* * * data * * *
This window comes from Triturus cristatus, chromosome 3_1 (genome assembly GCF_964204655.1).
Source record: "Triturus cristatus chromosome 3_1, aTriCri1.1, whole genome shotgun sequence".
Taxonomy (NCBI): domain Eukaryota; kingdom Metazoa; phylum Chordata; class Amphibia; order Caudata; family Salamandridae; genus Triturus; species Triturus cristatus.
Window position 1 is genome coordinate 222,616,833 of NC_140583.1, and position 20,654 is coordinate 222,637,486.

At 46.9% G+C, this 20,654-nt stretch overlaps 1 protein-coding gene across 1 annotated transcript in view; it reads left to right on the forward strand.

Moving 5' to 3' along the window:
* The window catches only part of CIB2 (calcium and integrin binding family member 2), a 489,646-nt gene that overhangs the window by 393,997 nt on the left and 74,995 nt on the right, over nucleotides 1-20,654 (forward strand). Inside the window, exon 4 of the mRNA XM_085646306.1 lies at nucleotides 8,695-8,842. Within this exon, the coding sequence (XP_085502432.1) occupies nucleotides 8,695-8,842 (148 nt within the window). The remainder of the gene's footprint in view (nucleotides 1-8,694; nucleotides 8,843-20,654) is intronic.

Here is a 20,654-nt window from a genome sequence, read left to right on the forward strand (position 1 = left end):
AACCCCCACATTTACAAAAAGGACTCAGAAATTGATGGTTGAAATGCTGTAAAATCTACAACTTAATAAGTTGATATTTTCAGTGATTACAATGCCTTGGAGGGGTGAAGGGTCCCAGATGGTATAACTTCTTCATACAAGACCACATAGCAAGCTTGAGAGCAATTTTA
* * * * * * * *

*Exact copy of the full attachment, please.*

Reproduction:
This window comes from Triturus cristatus, chromosome 3_1 (genome assembly GCF_964204655.1).
Source record: "Triturus cristatus chromosome 3_1, aTriCri1.1, whole genome shotgun sequence".
Taxonomy (NCBI): domain Eukaryota; kingdom Metazoa; phylum Chordata; class Amphibia; order Caudata; family Salamandridae; genus Triturus; species Triturus cristatus.
Window position 1 is genome coordinate 222,616,833 of NC_140583.1, and position 20,654 is coordinate 222,637,486.

At 46.9% G+C, this 20,654-nt stretch overlaps 1 protein-coding gene across 1 annotated transcript in view; it reads left to right on the forward strand.

Moving 5' to 3' along the window:
* The window catches only part of CIB2 (calcium and integrin binding family member 2), a 489,646-nt gene that overhangs the window by 393,997 nt on the left and 74,995 nt on the right, over nucleotides 1-20,654 (forward strand). Inside the window, exon 4 of the mRNA XM_085646306.1 lies at nucleotides 8,695-8,842. Within this exon, the coding sequence (XP_085502432.1) occupies nucleotides 8,695-8,842 (148 nt within the window). The remainder of the gene's footprint in view (nucleotides 1-8,694; nucleotides 8,843-20,654) is intronic.

Here is a 20,654-nt window from a genome sequence, read left to right on the forward strand (position 1 = left end):
AACCCCCACATTTACAAAAAGGACTCAGAAATTGATGGTTGAAATGCTGTAAAATCTACAACTTAATAAGTTGATATTTTCAGTGATTACAATGCCTTGGAGGGGTGAAGGGTCCCAGATGGTATAACTTCTTCATACAAGACCACATAGCAAGCTTGAGAGCAATTTTA